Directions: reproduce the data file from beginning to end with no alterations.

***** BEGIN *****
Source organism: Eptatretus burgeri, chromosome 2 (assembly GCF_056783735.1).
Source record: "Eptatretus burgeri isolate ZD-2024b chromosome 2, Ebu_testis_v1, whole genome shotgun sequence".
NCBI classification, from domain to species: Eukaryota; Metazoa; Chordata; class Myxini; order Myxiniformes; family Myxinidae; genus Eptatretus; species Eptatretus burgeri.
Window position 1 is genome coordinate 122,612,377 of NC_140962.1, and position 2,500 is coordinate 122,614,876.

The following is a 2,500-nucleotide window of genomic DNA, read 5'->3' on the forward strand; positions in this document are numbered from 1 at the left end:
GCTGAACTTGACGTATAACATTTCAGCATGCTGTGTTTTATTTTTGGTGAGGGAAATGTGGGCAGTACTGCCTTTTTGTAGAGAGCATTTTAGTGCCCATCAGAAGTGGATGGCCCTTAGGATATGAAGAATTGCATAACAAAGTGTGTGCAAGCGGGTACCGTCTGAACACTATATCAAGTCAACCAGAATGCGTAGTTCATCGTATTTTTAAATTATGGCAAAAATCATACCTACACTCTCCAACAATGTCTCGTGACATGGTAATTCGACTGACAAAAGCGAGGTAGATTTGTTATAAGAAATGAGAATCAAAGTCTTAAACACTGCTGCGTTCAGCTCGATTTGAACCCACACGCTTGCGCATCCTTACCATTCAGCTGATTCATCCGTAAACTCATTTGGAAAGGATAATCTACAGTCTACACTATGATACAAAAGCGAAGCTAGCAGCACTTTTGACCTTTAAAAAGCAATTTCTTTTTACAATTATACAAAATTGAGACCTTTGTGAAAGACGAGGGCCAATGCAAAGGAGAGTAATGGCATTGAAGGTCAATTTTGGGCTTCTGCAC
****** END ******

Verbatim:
Source organism: Eptatretus burgeri, chromosome 2 (assembly GCF_056783735.1).
Source record: "Eptatretus burgeri isolate ZD-2024b chromosome 2, Ebu_testis_v1, whole genome shotgun sequence".
NCBI classification, from domain to species: Eukaryota; Metazoa; Chordata; class Myxini; order Myxiniformes; family Myxinidae; genus Eptatretus; species Eptatretus burgeri.
Window position 1 is genome coordinate 122,612,377 of NC_140962.1, and position 2,500 is coordinate 122,614,876.

The following is a 2,500-nucleotide window of genomic DNA, read 5'->3' on the forward strand; positions in this document are numbered from 1 at the left end:
GCTGAACTTGACGTATAACATTTCAGCATGCTGTGTTTTATTTTTGGTGAGGGAAATGTGGGCAGTACTGCCTTTTTGTAGAGAGCATTTTAGTGCCCATCAGAAGTGGATGGCCCTTAGGATATGAAGAATTGCATAACAAAGTGTGTGCAAGCGGGTACCGTCTGAACACTATATCAAGTCAACCAGAATGCGTAGTTCATCGTATTTTTAAATTATGGCAAAAATCATACCTACACTCTCCAACAATGTCTCGTGACATGGTAATTCGACTGACAAAAGCGAGGTAGATTTGTTATAAGAAATGAGAATCAAAGTCTTAAACACTGCTGCGTTCAGCTCGATTTGAACCCACACGCTTGCGCATCCTTACCATTCAGCTGATTCATCCGTAAACTCATTTGGAAAGGATAATCTACAGTCTACACTATGATACAAAAGCGAAGCTAGCAGCACTTTTGACCTTTAAAAAGCAATTTCTTTTTACAATTATACAAAATTGAGACCTTTGTGAAAGACGAGGGCCAATGCAAAGGAGAGTAATGGCATTGAAGGTCAATTTTGGGCTTCTGCAC